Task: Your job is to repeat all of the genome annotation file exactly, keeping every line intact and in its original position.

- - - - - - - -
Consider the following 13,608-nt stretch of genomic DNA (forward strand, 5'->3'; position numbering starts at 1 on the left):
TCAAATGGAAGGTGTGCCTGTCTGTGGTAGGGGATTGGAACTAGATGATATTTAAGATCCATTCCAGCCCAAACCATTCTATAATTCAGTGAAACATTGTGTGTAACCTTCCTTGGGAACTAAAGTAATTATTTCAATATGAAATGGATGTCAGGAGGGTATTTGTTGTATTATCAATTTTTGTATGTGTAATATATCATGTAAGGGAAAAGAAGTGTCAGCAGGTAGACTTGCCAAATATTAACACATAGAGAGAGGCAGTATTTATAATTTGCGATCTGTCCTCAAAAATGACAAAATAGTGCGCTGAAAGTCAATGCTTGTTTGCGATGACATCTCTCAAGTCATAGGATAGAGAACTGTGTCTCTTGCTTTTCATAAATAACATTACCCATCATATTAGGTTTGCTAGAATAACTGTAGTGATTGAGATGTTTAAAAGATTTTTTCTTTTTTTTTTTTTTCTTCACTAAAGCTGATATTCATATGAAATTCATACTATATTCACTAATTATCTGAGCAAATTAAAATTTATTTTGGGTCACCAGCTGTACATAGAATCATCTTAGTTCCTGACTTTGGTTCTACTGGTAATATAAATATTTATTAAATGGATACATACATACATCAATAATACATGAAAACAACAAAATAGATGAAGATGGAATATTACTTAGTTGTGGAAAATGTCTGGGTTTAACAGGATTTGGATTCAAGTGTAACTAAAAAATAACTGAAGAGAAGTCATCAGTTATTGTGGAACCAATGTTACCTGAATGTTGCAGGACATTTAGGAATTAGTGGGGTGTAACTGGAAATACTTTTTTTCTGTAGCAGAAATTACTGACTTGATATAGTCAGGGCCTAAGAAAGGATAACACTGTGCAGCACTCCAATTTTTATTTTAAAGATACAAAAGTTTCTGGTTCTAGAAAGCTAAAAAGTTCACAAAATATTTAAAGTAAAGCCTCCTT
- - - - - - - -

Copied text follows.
Consider the following 13,608-nt stretch of genomic DNA (forward strand, 5'->3'; position numbering starts at 1 on the left):
TCAAATGGAAGGTGTGCCTGTCTGTGGTAGGGGATTGGAACTAGATGATATTTAAGATCCATTCCAGCCCAAACCATTCTATAATTCAGTGAAACATTGTGTGTAACCTTCCTTGGGAACTAAAGTAATTATTTCAATATGAAATGGATGTCAGGAGGGTATTTGTTGTATTATCAATTTTTGTATGTGTAATATATCATGTAAGGGAAAAGAAGTGTCAGCAGGTAGACTTGCCAAATATTAACACATAGAGAGAGGCAGTATTTATAATTTGCGATCTGTCCTCAAAAATGACAAAATAGTGCGCTGAAAGTCAATGCTTGTTTGCGATGACATCTCTCAAGTCATAGGATAGAGAACTGTGTCTCTTGCTTTTCATAAATAACATTACCCATCATATTAGGTTTGCTAGAATAACTGTAGTGATTGAGATGTTTAAAAGATTTTTTCTTTTTTTTTTTTTTCTTCACTAAAGCTGATATTCATATGAAATTCATACTATATTCACTAATTATCTGAGCAAATTAAAATTTATTTTGGGTCACCAGCTGTACATAGAATCATCTTAGTTCCTGACTTTGGTTCTACTGGTAATATAAATATTTATTAAATGGATACATACATACATCAATAATACATGAAAACAACAAAATAGATGAAGATGGAATATTACTTAGTTGTGGAAAATGTCTGGGTTTAACAGGATTTGGATTCAAGTGTAACTAAAAAATAACTGAAGAGAAGTCATCAGTTATTGTGGAACCAATGTTACCTGAATGTTGCAGGACATTTAGGAATTAGTGGGGTGTAACTGGAAATACTTTTTTTCTGTAGCAGAAATTACTGACTTGATATAGTCAGGGCCTAAGAAAGGATAACACTGTGCAGCACTCCAATTTTTATTTTAAAGATACAAAAGTTTCTGGTTCTAGAAAGCTAAAAAGTTCACAAAATATTTAAAGTAAAGCCTCCTT